The University of Nairobi, the University of Eldoret and Masinde Muliro University of Science and Technology have received the biggest cuts in State fund allocations for the new financial year in the midst of a financing crisis facing public institutions of higher learning.
Analysis of data from the University Funding Board (UFB) shows that the allocation by number of students or student capitation to the University of Eldoret dropped highest at 38.2 percent to Sh1.21 billion -- from Sh1.96 billion -- followed by that to the University of Nairobi with a 21.3 percent cut to Sh4.31 billion.
Reduced allocation to the universities will worsen their financial woes given that the institutions are also grappling with sharp drops in enrolment on self-sponsored degree programmes that generated billions of shillings over the years.
Overall, student capitation to five of the 10 leading public universities dropped even as the overall allocation to the 39 institutions rose to Sh44.02 billion from Sh43.84 billion as more institutions fight for limited resources.
UFB has raised concerns about the declining student capitation that it now says has fallen to 48 percent of the unit cost.
“Due to lack of sufficient funds, the allocation has been at 60 percent and gradually going lower to about 48 percent in 2022,” UFB says in a brief.
Public universities are grappling with huge payroll gaps and accumulation of debts, a freeze of new development projects and staff layoffs, highlighting the impact of the reduced allocations from the Treasury.
Funds disbursed as student capitation are critical in the running of the universities, accounting for nearly 30 percent of the source of money used to pay salaries and day-to-day utilities.
The institutions have defaulted on statutory deductions like pension, pay-as-you-earn, the National Hospital Insurance Fund and the National Social Security Fund.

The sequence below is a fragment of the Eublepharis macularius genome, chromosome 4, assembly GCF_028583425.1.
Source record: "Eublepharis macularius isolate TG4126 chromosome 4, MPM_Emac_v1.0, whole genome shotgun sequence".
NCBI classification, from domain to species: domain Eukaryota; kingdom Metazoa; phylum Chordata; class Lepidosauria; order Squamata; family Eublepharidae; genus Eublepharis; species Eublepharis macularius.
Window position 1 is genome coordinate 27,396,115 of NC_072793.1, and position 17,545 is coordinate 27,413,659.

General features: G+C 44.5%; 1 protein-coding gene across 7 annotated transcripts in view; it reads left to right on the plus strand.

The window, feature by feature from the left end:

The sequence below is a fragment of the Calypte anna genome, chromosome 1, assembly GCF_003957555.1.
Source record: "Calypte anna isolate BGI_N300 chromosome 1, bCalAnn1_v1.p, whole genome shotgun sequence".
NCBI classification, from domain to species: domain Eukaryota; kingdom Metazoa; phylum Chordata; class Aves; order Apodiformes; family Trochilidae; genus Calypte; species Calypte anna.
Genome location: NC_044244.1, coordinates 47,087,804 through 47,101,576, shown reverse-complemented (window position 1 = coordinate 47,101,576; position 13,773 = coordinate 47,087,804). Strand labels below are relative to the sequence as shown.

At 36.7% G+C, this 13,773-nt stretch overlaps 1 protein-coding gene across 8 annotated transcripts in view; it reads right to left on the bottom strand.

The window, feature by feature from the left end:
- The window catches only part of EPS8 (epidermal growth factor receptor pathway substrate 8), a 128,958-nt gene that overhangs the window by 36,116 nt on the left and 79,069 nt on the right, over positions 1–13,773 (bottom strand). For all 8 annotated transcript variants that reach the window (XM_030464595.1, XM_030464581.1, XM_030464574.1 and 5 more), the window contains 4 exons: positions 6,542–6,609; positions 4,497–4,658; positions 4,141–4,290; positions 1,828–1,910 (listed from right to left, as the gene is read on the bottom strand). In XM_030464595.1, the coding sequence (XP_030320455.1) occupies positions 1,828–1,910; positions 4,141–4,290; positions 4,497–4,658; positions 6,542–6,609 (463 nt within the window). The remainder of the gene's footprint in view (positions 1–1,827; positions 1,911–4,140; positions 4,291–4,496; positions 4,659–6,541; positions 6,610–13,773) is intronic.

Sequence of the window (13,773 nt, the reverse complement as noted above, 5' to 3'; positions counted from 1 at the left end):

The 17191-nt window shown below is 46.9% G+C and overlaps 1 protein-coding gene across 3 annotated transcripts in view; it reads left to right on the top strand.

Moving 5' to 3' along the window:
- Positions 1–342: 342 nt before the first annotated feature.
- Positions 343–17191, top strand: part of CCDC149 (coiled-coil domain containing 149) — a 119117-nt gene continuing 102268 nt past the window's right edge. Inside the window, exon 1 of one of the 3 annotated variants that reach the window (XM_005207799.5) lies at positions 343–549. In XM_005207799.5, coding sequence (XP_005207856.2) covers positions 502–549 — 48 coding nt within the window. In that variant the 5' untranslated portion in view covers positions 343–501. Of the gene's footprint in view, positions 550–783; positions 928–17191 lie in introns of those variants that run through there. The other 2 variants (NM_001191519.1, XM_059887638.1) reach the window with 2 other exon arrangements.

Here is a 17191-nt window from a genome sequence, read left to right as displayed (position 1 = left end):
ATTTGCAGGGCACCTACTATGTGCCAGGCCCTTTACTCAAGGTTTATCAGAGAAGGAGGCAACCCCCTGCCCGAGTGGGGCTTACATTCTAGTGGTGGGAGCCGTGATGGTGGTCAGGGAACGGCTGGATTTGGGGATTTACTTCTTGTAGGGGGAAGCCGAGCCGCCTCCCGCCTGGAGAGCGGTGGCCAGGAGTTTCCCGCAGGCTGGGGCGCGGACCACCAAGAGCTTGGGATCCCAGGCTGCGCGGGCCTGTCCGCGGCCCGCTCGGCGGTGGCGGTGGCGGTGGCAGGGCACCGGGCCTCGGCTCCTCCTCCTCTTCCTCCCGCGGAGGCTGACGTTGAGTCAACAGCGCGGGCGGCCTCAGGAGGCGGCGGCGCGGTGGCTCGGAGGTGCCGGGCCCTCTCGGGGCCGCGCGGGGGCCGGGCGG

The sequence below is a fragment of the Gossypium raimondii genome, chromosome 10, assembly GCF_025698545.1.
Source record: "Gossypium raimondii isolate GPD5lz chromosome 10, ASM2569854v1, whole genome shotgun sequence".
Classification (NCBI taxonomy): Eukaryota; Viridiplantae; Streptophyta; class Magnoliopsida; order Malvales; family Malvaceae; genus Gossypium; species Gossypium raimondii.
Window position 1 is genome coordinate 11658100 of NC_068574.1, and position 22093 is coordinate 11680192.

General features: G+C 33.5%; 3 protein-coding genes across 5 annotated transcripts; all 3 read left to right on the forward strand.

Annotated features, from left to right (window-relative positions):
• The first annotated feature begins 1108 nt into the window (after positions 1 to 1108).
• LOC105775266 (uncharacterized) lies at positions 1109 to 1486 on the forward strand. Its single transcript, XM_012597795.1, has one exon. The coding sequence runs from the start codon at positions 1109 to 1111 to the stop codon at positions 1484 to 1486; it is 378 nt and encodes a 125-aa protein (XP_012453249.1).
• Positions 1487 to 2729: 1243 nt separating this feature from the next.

Moi University last month announced plans to lay off staff as it seeks to tame a wage bill that eats up over 70 percent of the student capitation while Egerton University has since December been paying staff half salaries.
The University last year hiked tuition and accommodation fees for all new students, becoming the first public university to increase fees in yet another bid to remain afloat.
Masinde Muliro University of Science and Technology was hit with a 15.9 percent student capitation cut to Sh1.47 billion, Technical University of Kenya 15.3 percent to Sh1.67 billion and Moi University 13.6 percent to Sh2.95 billion.
Kisii University is the biggest beneficiary of increased allocations, with its student capitation rising to Sh1.67 billion from Sh1.17 billion, followed by Maseno University which has been allocated Sh1.99 billion from Sh1.69 billion.
Student funding to public universities is based on the differentiated unit cost (DUC), which puts more emphasis on enrolment numbers and groups university academic programmes into 14 clusters, each with a fixed cost.
Under the model, the government is expected to cater for 80 percent of the unit cost while the remaining 20 percent is borne by students and institutions. The number of government-sponsored students joining public universities in the year to June has increased to 356,188 from 324,182 in the year ended June, reflecting a 9.87 percent growth.
This means that the average amount allocated per government-sponsored students will drop to Sh123,586 in the year to June from Sh135,232.
Of the five universities that took a hit on student capitation, only the University of Nairobi posted a drop in the number of State-sponsored students in the period.
The university leads with a drop of two percent to 26,616 government-sponsored students while Masinde Muliro’s numbers marginally dropped to 12,588 from 12,671 students.
UFB has blamed DUC for the reduction of student capitation in large universities, prompting the introduction of a new formula.
The government will replace DUC with a new formula in July next year that is expected to give more money to universities and colleges whose graduates get jobs within a year of completing their studies.
UFB — which guides the allocation of State funds to public universities — said the new formula is borrowed from global best practices.